Maxine Waters: charges highlight mixed ethics record
California Rep. Maxine Waters, a powerful 'liberal institution' in Congress, has raised ethics eyebrows in the past.
Did the storm surrounding Rep. Maxine Waters come out of the blue?Skip to next paragraph
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The California Democrat faces a House Ethics Committee trial. Congressional investigators accuse her of helping to steer federal funds into a bank to which she had personal connection. Representative Waters has fierce defenders, but that doesn't mean her reputation is beyond reproach.
Waters is a bit like a modern version of an urban political boss, says Claremont McKenna College political scientist Jack Pitney. "Just like an old-style boss, she has admirers who believe that she has brought them great benefits," he says. But she also has detractors who think that she and her family have profited from their political activity, he says.
Jasmyne Cannick, a Los Angeles-based author who writes about the African-American community, says “everyone knows that Maxine Waters is not only beloved in her district, but across the state and country."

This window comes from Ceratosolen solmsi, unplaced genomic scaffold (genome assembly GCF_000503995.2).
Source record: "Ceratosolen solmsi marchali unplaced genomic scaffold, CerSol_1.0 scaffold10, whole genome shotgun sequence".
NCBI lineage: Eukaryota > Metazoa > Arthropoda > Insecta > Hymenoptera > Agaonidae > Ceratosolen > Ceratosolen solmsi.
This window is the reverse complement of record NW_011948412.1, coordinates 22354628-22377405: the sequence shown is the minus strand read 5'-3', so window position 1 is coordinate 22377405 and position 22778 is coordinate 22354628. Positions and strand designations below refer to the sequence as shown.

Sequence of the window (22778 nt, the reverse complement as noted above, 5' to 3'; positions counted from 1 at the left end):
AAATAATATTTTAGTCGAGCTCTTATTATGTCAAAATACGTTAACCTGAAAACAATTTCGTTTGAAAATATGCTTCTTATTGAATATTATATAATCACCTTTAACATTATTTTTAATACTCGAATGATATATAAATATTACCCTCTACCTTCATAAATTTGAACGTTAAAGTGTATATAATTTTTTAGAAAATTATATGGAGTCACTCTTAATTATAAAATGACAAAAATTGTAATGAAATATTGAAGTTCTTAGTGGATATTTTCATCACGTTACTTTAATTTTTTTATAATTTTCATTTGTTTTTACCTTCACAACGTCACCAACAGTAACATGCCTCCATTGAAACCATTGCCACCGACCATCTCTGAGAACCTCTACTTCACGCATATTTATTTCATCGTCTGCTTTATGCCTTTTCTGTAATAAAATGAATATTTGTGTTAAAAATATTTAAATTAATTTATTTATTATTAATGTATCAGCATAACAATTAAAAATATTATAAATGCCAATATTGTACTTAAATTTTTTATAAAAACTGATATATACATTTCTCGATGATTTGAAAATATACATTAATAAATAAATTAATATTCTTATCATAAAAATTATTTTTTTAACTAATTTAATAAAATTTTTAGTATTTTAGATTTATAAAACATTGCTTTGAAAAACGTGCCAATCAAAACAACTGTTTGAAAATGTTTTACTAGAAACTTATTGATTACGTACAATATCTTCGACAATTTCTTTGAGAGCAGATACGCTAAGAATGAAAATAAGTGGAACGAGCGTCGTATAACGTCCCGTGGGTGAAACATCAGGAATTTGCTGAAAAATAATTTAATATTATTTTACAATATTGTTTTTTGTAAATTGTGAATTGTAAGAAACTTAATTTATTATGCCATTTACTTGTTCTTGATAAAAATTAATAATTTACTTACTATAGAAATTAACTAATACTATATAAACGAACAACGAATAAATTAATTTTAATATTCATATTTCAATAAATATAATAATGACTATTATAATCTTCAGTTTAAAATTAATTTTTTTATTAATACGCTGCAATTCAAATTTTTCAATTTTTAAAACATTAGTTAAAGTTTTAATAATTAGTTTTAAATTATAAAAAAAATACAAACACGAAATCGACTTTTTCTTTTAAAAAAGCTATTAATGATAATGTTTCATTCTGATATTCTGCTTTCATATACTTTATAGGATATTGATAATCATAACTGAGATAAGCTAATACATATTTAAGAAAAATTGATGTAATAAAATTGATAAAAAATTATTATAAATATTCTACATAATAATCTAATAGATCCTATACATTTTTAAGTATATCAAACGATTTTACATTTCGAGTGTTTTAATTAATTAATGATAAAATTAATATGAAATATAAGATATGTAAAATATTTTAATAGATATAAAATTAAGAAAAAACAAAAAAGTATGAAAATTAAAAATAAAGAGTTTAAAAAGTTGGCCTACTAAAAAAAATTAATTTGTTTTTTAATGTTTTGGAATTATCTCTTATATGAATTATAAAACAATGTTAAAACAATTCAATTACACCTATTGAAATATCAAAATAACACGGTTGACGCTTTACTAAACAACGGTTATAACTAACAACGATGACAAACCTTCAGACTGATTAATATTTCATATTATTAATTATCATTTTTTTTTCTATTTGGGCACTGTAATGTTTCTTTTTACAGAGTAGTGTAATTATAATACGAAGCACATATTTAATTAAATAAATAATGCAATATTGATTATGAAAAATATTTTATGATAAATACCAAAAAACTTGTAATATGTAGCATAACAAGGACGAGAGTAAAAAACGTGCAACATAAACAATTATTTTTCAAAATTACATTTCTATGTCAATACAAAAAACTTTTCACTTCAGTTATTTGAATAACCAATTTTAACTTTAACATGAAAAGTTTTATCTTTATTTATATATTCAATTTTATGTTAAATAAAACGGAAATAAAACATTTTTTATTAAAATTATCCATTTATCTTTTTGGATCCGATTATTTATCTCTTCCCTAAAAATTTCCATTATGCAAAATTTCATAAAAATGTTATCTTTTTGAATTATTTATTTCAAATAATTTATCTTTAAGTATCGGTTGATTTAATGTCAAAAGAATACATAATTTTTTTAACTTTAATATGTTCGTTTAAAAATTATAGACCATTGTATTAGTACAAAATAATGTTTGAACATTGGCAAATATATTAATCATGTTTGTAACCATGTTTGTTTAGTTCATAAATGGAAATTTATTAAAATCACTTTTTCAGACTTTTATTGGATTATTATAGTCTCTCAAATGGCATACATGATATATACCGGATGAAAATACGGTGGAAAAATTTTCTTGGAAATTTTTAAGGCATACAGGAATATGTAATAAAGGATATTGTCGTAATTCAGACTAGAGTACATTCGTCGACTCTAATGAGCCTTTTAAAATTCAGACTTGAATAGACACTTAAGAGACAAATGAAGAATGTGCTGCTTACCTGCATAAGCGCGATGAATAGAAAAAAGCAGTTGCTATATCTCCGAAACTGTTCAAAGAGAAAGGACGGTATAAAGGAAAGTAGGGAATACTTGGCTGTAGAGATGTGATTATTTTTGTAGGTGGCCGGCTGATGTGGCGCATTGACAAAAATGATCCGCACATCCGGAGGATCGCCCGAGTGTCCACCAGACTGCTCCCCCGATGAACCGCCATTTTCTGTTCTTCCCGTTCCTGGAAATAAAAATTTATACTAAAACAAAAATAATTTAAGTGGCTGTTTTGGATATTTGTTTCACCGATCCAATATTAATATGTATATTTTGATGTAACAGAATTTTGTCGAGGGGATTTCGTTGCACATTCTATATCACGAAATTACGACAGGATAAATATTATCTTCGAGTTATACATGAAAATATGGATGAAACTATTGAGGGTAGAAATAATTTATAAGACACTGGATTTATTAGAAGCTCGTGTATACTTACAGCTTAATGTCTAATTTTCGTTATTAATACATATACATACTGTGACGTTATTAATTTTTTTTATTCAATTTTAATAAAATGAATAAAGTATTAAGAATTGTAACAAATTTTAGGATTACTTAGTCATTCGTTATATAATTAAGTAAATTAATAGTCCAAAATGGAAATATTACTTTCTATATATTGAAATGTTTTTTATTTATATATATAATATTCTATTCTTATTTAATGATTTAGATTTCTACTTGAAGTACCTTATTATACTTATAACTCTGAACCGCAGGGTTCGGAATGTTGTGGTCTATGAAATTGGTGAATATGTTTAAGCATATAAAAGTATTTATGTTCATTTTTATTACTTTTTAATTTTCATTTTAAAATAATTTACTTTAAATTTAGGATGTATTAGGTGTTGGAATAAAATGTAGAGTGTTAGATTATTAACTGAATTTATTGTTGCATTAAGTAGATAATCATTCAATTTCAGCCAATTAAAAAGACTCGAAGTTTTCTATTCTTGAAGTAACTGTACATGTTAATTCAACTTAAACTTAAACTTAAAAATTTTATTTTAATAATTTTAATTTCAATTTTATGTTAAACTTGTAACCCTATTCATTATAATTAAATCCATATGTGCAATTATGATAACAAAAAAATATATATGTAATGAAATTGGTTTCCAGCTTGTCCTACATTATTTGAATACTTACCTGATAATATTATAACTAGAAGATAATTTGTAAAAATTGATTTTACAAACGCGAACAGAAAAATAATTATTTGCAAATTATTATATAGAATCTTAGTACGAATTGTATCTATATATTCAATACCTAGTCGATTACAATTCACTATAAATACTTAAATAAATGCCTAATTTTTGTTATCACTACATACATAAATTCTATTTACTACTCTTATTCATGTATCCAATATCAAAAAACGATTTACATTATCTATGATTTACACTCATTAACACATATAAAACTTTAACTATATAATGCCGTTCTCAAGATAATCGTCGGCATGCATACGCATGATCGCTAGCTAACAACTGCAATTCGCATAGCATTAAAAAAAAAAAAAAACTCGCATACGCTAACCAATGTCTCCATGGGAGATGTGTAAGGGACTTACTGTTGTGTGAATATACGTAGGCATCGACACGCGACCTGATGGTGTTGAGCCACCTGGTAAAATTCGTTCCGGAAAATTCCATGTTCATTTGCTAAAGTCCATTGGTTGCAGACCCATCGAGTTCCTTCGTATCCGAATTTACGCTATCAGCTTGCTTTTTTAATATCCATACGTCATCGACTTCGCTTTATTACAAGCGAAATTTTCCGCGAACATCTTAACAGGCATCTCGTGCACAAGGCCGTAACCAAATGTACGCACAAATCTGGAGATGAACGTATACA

But government watchdogs point out what they call a series of ethical lapses for Waters.
“I don’t think this investigation comes out of nowhere," says Jessica Levinson, director of political reform for the Center for Governmental Studies (CGS). "It’s not like she has a sterling reputation on ethical issues."
In 2005, 2006, and 2009, Washington's Citizens for Responsibility and Ethics named Waters one of the 15 most corrupt members of Congress. Citizens Against Government Waste named her "Porker of the Month" in 2009 for directing an earmark to the Maxine Waters Employment Preparation Center. And a 2004 investigation by the Los Angeles Times revealed that some in Waters's family had made more than $1 million from 1996 to 2004 by, among other things, doing business with businesses that Waters had helped politically.
Waters is being investigated for her role in arranging meetings in 2009 between US Treasury officials and representatives of minority-owned banks, including one in which her husband, Sidney Williams, owns stock. The Office of Congressional Ethics issued an 80-page report Monday showing its bipartisan board had voted unanimously that Waters might have violated US House rules concerning conflicts of interest.